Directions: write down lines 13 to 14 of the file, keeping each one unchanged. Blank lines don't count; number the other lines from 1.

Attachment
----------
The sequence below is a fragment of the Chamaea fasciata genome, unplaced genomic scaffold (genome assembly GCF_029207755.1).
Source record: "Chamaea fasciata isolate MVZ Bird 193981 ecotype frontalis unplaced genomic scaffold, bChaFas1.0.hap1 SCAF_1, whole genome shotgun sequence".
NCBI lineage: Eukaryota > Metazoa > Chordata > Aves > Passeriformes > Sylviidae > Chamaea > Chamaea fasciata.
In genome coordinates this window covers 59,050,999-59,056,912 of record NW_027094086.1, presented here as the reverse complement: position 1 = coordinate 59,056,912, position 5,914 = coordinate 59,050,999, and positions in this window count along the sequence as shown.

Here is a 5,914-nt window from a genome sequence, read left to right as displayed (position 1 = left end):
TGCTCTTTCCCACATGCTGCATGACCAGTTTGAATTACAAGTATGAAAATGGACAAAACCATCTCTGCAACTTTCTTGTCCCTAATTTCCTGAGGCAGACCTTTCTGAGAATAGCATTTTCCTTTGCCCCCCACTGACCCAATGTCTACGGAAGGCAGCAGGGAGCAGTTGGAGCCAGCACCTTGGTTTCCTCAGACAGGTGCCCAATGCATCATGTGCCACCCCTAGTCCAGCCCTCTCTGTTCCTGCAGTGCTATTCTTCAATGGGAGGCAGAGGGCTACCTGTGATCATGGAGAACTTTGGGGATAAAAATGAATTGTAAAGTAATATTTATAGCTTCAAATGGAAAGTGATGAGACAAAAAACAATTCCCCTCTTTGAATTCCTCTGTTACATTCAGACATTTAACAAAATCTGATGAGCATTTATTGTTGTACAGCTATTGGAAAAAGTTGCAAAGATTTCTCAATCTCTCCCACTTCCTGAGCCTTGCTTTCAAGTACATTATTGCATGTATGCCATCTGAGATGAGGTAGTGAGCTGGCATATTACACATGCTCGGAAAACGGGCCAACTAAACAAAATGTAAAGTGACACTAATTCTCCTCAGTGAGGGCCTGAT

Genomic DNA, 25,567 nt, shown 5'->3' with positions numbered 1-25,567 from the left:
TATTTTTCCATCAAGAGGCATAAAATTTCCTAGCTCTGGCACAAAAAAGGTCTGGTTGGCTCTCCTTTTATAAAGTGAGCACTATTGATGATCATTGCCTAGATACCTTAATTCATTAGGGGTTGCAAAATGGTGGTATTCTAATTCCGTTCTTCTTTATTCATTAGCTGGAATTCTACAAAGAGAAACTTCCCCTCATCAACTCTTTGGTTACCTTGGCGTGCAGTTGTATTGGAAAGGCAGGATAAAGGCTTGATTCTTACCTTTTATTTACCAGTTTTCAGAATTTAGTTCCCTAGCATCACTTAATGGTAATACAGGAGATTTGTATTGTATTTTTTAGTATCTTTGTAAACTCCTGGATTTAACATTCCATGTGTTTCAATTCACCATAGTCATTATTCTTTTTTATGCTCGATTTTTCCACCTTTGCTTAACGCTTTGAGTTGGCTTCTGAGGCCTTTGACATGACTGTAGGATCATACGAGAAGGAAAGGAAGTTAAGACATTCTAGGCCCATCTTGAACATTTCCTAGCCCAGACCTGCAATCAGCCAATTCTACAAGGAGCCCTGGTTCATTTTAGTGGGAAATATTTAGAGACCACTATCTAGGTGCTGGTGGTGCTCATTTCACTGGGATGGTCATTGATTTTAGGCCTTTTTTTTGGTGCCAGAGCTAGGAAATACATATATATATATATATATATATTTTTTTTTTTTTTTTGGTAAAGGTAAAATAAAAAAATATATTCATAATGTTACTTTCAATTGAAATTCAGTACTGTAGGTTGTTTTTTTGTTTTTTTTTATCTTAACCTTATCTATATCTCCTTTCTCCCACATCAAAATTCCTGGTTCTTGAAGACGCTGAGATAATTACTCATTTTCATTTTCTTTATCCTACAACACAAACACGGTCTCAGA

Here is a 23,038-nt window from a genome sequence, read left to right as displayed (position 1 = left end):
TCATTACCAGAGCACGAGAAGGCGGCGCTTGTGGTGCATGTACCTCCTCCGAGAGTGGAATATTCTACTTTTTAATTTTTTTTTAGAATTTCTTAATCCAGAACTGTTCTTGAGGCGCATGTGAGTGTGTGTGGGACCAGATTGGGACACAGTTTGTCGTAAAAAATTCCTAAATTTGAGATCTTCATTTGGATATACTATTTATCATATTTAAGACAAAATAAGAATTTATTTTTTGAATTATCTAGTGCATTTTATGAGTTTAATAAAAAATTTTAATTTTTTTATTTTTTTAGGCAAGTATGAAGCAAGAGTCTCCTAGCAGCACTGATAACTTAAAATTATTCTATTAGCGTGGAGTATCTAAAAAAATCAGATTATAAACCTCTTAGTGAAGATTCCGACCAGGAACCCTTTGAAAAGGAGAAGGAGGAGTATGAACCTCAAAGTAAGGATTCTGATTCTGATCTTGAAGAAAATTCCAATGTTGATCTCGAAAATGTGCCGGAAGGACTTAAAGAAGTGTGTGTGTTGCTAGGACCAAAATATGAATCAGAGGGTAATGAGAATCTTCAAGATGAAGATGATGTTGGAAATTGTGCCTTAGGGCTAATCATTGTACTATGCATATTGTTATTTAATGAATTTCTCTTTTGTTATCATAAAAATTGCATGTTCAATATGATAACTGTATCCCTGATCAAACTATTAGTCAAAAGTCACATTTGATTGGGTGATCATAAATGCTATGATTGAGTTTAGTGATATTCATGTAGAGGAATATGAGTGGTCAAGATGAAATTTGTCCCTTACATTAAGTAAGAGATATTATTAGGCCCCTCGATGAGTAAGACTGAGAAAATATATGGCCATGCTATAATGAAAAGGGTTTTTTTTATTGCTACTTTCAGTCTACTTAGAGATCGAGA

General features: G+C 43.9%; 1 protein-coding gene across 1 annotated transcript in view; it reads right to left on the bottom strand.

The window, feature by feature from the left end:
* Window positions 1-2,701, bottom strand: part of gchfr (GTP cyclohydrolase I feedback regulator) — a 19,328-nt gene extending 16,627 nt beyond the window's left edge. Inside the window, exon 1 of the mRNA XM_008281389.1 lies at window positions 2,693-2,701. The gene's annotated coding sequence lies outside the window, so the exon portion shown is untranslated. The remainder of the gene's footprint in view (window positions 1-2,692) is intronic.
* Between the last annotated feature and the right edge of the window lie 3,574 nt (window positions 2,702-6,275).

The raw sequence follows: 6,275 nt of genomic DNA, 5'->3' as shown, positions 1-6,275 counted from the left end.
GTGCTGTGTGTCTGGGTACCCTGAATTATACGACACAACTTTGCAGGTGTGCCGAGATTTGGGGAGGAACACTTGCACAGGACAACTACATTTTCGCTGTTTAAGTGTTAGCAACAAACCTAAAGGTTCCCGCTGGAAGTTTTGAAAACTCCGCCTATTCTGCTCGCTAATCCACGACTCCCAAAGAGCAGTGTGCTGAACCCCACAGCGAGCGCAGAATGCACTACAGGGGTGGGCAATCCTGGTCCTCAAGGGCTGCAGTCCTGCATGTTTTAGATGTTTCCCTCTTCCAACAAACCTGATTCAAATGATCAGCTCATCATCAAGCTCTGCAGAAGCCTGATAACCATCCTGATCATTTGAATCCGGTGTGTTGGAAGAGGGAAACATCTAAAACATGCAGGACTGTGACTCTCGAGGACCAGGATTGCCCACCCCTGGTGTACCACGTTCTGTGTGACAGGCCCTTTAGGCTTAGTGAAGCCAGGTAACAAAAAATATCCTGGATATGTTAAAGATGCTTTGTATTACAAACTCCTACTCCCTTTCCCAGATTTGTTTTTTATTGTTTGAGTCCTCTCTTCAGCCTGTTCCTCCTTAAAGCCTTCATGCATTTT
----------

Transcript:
* Window positions 1-2,701, bottom strand: part of gchfr (GTP cyclohydrolase I feedback regulator) — a 19,328-nt gene extending 16,627 nt beyond the window's left edge. Inside the window, exon 1 of the mRNA XM_008281389.1 lies at window positions 2,693-2,701. The gene's annotated coding sequence lies outside the window, so the exon portion shown is untranslated. The remainder of the gene's footprint in view (window positions 1-2,692) is intronic.
* Between the last annotated feature and the right edge of the window lie 3,574 nt (window positions 2,702-6,275).